A month after the announcement of the settlement of Tanzanian refugees in Ireland and while our economy is crashing down, it has been announced today that some 80 refugees from Congo will be resettled in Ireland next year.

The families are currently living in refugee camps in the north-western region of Tanzania.
Integration minister Conor Lenihan and officials will travel to Tanzania tomorrow to finalise details of the UN-led resettlement move.

Thursday, September 18, 2008

Immigrant caught with fake driving licence

A GEORGIAN construction worker caught with a fake driving licence has claimed he was forced to buy it because his English wasn't good enough to sit the theory test for an Irish licence.

Zurabi Petrashvil (34) was found with a false Latvian driving licence after gardai stopped him at Blanchardstown.

Judge Patrick McMahon put Petrashvil off the road for two years and fined him €300.

Tuesday, September 16, 2008

Al Jazeera TV focus on Irish Muslim family

ARABIC news network Al Jazeera has taken an active interest in the plight of an Irish girl who wants to wear a religious headscarf to school.

The Egan family from Wexford, who were caught up in the row over the wearing of the hijab in Irish schools have been featured on the Al Jazeera English channel.

Liam and his wife Beverley requested that their 14-year-old daughter, Shekinah Egan, be allowed to wear the religious headdress to Gorey Community School last September, sparking debate on the issue.

While Shekinah was allowed to wear the hijab, the Government refused to take a stand on the issue, leaving it as a matter for individual schools.

Monday, September 15, 2008

C of I priest says racism 'sanctioned' by the State

Canon Comerford was referring to publicity surrounding how the Nigerian priest, Father John Achebe, was stopped at Dublin airport last Tuesday night, and his passport was confiscated.

He was arrested on the suspicion of trying to enter the country illegally, taken to Cloverhill prison, forced to stand naked in front of other prisoners, and served with a deportation order.

But Fr Achebe was later released after the intervention of the Nigerian Ambassador.

Study on children and racism

TWO studies on children’s experiences of racism in Ireland are to be undertaken by Waterford Institute of Technology (WIT).

As concern grows that the economic downturn may prompt a shift in attitudes towards migrants and an increase in racism, the institute’s Centre for Social and Family Research has won research contracts worth €250,000 to study Polish migrants in Ireland and the effect of modern lifestyles on migrant children.

One of the research projects, Motherhood and Social Integration: the case of Polish migrants in Ireland highlights that 60% of all EU workers in Ireland are from Poland and 33% of these are women.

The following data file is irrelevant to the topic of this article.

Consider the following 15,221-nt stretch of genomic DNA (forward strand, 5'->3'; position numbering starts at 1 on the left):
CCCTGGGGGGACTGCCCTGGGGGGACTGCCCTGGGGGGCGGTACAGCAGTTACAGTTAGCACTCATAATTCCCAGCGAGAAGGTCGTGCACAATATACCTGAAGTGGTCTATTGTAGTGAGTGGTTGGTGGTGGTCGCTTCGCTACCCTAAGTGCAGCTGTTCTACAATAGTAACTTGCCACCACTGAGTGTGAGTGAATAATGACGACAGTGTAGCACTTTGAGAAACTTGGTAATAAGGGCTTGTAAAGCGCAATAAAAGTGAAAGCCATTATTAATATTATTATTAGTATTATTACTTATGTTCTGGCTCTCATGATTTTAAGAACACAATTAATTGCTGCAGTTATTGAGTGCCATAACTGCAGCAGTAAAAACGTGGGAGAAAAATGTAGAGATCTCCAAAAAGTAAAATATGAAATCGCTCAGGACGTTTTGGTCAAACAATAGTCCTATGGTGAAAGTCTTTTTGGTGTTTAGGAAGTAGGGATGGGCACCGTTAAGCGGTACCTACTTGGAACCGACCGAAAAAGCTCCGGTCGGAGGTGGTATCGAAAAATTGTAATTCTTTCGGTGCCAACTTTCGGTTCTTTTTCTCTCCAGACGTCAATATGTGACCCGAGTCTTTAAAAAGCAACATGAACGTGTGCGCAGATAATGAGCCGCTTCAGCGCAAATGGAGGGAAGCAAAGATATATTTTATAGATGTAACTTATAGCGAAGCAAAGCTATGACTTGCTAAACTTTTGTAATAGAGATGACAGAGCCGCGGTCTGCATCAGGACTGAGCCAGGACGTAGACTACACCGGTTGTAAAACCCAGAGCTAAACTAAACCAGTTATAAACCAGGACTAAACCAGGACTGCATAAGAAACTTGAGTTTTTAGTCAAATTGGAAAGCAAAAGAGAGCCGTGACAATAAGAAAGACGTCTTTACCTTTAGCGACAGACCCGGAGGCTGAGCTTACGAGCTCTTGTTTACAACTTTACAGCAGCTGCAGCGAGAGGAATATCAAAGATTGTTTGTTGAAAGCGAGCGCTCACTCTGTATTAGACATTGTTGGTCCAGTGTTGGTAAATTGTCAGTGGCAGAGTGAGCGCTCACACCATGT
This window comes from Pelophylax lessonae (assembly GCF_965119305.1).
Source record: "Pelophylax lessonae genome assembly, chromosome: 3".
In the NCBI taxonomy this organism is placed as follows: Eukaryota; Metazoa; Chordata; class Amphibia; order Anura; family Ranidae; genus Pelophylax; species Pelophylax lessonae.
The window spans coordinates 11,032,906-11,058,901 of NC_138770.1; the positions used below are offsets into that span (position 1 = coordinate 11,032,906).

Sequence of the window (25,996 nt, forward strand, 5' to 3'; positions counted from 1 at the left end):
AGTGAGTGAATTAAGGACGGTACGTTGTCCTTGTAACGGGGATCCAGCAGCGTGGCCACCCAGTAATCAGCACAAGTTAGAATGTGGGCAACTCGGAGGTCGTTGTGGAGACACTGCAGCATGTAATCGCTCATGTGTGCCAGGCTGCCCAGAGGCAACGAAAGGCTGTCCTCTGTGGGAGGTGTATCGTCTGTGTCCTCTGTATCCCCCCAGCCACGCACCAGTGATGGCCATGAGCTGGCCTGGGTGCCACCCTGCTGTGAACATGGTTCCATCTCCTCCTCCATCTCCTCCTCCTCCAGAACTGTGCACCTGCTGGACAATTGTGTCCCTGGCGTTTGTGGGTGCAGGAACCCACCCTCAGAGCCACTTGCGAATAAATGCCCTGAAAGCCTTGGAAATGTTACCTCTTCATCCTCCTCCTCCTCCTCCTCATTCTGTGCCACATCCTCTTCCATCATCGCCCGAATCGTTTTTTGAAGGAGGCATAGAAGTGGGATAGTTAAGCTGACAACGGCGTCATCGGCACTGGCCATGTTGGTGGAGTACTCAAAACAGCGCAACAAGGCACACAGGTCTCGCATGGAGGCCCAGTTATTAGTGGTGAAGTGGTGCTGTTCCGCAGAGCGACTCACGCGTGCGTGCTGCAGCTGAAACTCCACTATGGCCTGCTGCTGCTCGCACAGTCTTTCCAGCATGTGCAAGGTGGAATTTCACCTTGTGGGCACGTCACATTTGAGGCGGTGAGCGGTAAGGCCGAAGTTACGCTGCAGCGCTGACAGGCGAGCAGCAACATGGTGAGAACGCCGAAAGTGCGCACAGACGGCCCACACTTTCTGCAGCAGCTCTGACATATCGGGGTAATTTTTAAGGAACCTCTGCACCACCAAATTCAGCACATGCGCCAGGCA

Sunday, September 14, 2008

The have and have nots different view on immigration

With a quarter of a million on the dole and rising, seven out of 10 of us are -- according to a survey published last week -- worried about keeping our jobs.

With one in eight workers in the economy being immigrants, more and more people now believe immigration needs to be controlled. And jobs are not the only worry.

Our culture, our sense of identity -- the thing we cling to when the economy let's us down -- is under threat. Some groups, mainly the well-paid elites, argue that we should change the religious status of our schools, not to mention that of the Irish language, to make ourselves more accommodating to immigrants.

The jobs of the elites -- professionals and public-sector workers -- are largely insulated from displacement.

For them, immigration means cheaper au pairs and faster service in restaurants. The jobs of the governed aren't.

Saturday, September 13, 2008

Mother & Son arrested for cocaine smuggling

A TEENAGE boy from the Dominican Republic and his mother were caught at Dublin Airport trying to smuggle €10,000 worth of cocaine into Ireland, the Children's Court heard yesterday.

The 17-year-old boy had been charged at the Children's Court last week with possessing cocaine, possession with intent to supply, and importation of drugs on August 22.

Wednesday, September 10, 2008

Nigerian girl trafficked for sex trade goes missing from HSE

A 17-YEAR-OLD Nigerian girl who gardaí believe was trafficked into Ireland to work in the sex industry has gone missing while in the care of the Health Service Executive (HSE).

The girl, who has been on bail since June when she was arrested during a raid on a suspected brothel in Kilkenny city, failed to turn up for a court appearance yesterday.

She had been placed into the care of the HSE on an interim care order and was due to appear before Kilkenny District Court yesterday.

At a previous hearing in July, Judge William Harnett said it appeared she was brought to Ireland "most likely for the purposes of putting her into slavery".

The child had no identification papers when she was found and there was no record of anyone of her name entering the State.

Poll shows majority want immigration restricted

The majority of people polled in a new survey believe Ireland's immigration policy should be made more restrictive to cope with new economic pressures.

In a survey due to be published today, 66pc of Irish adults questioned said they would like to see Irish policies on immigration made tighter given the worsening economic climate here.

The survey also revealed that young people and women were more likely to feel immigration had been bad for Ireland than their older or male counterparts.

Blacks face job discrimination: ESRI study